skepticism of scientific findings

The New Yorker has an interesting piece on reproducibility in science, citing several biomedical studies that showed smaller and smaller effects over time in re-testing.  They also tests run by multiple groups where some found significance and some not.  Some researchers found huge effects and some not.

The unfortunate aspect of the article is the lack of hard data.  If we’re talking about small sample sizes, differing results are normal and uninteresting. If we’re talking about large samples, that’s a different story.

I’ll admit though, I came across it on Slashdot where it was entitled “Why Published Research Findings Are Often False”, and that title bothered me.  If you can’t reproduce someone’s results, it could mean many things.  Furthermore, the word wrong is overly general.

I’ll list several reasons why you may not be able to reproduce an NLP study.

  • you’re using different texts
    This may or may not affect the original results.  Sometimes methods are specific to a certain kind of text and it’s not obvious.
  • different preprocessing
    It could be as simple as a different tokenization method.  Or maybe one study removes certain punctuation and the other doesn’t.  Take a step back for a second and ask yourself:  Is one method of removing punctuation always right?
  • different implementations of underlying tools
    I’d be willing to bet that there are differences in the many available support vector machine implementations or language modeling toolkits.  I’d also bet that the differences could change the outcome of some studies.  There can also be differences due to the version.
  • different algorithm implementations (due to lack of documentation)
    I still remember the first time I tried to implement an algorithm in a paper.  Before I started coding, I thought it was a great paper.  After I started coding, I realized they didn’t document many important settings.  Many research papers are like this — the amount of information necessary to understand the high-level idea is much less that the amount of information needed to re-implement someone’s work. 

    • different implementations can also be the result of mistakes.  For example, maybe an equation in the paper doesn’t perfectly match the original because of a small mistake.  Enough small mistakes and it’s not reproducible.
  • varying implementations
    Sometimes results can take weeks to obtain.  If you make a slight change afterwards, you may not have time to go back and redo everything.  This may be poorly documented in the publication — maybe they assumed that the change was irrelevant.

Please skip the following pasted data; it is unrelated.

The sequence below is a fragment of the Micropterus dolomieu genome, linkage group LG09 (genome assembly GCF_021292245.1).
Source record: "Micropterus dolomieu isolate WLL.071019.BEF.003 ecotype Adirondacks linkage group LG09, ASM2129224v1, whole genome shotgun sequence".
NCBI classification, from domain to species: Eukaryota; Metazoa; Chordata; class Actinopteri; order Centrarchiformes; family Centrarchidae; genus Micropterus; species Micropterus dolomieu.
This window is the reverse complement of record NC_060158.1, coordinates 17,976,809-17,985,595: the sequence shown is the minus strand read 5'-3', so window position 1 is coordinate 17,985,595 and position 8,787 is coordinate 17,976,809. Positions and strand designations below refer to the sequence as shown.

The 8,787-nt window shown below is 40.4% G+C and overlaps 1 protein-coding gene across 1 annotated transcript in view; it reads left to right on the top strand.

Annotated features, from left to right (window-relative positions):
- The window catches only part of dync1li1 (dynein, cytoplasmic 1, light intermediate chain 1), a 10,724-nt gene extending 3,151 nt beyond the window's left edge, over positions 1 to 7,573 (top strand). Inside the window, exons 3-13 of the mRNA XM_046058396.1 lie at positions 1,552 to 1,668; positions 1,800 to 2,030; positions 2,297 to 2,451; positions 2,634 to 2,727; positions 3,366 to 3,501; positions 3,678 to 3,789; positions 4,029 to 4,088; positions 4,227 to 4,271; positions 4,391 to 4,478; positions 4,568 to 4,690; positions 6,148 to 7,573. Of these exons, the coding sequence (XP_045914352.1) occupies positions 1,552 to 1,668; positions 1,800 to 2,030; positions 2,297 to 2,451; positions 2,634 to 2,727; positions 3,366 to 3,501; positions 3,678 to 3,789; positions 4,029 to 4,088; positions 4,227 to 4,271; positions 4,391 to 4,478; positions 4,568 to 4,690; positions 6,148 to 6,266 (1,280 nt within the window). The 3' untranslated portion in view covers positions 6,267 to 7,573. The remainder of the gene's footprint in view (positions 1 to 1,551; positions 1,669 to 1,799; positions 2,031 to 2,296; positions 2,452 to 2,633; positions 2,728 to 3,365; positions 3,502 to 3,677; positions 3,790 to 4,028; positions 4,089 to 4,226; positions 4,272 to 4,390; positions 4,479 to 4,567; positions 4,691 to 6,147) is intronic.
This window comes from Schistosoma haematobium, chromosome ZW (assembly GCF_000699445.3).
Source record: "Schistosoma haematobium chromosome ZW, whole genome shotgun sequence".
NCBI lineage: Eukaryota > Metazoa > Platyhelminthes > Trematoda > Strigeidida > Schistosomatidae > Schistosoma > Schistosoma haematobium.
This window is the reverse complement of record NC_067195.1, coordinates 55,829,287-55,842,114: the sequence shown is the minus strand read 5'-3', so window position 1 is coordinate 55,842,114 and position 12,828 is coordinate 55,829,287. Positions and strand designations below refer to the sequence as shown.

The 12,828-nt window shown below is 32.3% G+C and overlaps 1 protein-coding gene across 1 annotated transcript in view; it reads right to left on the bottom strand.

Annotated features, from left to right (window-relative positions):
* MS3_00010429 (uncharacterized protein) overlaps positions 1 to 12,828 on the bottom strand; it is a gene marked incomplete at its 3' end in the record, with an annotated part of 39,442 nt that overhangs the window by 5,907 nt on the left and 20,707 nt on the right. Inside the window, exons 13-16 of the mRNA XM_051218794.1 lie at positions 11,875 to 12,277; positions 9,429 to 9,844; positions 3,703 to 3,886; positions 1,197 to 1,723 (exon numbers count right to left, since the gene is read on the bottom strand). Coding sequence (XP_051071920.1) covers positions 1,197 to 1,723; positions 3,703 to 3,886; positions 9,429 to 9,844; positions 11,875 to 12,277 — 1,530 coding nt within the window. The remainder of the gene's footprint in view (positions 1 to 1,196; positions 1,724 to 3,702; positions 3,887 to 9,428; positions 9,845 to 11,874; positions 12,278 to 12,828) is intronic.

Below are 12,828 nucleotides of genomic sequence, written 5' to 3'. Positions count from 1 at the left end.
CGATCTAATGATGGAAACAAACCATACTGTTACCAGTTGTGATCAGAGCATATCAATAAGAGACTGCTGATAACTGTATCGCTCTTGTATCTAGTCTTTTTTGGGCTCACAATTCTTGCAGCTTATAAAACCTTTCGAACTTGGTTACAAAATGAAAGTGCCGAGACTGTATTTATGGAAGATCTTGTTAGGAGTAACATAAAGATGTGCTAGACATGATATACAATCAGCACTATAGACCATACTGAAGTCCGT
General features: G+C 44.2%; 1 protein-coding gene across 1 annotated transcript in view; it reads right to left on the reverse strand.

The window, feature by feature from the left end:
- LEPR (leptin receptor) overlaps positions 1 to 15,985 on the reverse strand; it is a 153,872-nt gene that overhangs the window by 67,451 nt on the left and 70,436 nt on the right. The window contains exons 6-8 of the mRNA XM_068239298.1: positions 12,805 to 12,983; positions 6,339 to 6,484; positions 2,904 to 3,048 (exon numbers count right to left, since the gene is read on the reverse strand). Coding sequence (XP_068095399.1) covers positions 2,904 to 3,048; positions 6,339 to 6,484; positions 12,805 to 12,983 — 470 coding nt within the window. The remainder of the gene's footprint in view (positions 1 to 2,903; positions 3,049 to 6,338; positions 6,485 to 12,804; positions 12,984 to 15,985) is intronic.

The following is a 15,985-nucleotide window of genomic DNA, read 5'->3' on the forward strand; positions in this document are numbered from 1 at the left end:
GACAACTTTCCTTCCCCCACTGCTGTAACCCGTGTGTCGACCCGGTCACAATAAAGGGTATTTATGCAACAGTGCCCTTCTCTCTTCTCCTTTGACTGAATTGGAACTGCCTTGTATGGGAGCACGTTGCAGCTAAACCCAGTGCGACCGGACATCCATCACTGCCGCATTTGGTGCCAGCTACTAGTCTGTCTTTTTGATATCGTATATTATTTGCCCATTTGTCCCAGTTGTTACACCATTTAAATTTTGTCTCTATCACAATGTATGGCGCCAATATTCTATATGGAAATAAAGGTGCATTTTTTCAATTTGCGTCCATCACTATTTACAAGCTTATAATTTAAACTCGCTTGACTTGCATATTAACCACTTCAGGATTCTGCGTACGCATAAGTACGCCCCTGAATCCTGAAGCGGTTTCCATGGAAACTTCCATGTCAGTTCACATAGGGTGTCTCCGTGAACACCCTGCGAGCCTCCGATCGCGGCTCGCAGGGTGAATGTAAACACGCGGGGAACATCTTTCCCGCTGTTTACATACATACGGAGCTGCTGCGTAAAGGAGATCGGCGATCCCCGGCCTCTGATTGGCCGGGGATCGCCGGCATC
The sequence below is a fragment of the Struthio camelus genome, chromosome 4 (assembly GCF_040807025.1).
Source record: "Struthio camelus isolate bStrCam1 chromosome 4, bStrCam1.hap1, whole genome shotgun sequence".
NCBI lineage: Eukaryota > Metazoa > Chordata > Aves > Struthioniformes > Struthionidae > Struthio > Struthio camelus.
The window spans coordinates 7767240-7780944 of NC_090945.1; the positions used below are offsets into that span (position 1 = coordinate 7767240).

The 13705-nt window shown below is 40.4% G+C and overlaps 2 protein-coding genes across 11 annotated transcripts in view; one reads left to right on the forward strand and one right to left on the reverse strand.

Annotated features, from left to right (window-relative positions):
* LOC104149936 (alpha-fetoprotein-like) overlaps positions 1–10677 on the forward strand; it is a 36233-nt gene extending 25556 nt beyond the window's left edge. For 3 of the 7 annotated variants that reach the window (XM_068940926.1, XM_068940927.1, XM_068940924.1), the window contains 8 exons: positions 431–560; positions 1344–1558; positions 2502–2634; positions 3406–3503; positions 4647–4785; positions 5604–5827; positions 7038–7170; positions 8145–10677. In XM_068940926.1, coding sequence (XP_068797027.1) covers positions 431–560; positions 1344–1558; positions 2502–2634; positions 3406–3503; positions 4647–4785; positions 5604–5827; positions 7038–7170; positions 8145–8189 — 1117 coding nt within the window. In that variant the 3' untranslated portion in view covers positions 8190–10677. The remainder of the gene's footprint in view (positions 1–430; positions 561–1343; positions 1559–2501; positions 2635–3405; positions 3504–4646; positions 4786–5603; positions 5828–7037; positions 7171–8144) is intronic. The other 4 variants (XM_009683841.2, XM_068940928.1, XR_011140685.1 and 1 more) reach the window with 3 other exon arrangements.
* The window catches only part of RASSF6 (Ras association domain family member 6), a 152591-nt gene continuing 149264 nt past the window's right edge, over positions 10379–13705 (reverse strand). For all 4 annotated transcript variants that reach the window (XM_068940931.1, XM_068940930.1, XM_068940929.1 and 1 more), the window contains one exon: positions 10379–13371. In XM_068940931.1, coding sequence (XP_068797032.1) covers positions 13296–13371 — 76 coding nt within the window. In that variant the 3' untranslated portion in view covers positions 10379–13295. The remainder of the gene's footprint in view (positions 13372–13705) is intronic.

• if real users are involved, a whole host of problems could be the culprit:
    • Is there some sample bias?  Are you only including eager participants?  Are you only including technophiles?  Are you soliciting participants in locations with a gender bias?
    • How are the instructions delivered to the participants?  Are there differences in the directions?  In the proctors’ performances? Subtle differences can change your outcome.  For example, suppose the proctor from the old study encourages participants to use the system naturally and comfortably, but the new study’s proctor asks them to completely utilize the system.  Even this simple difference can lead to large changes in the outcome.  But keep in mind, this isn’t something that people will likely document.
    • How do you deal with outliers?  Sometimes there may be legitimate reasons to exclude data.  For example, suppose the participants are typing on a device and the device locks up.  You probably can’t integrate the data, so it’s gotta go.  Similarly, if someone decides to answer their phone during a study, that might be a good reason to throw out their data.  If someone’s natural typing rate is abnormally slow or fast, you might consider removing it.  But you shouldn’t remove data because it makes your system look really bad.  If you do that, you’ll be chasing significance like the article mentions.

At the high level, if you can’t reproduce something it means you didn’t follow the original procedures exactly.  Most likely it means that the original procedures were inadequately documented.  In computer science, this becomes very clear once you try to code someone else’s algorithm.  It’s also possible that you misread the original procedures.

from The New Yorker and PLoS Medicine from Slashdot

addendum

After thinking about it more, probably some of the negative tone is reactionary.  I bet that there are people who view scientific publication as the final arbiter of truth, and I can imagine being annoyed by that.  Unfortunately, there’s no easy way to decide truth or not.  Scientific methods help a bit, but you still have to use your head.

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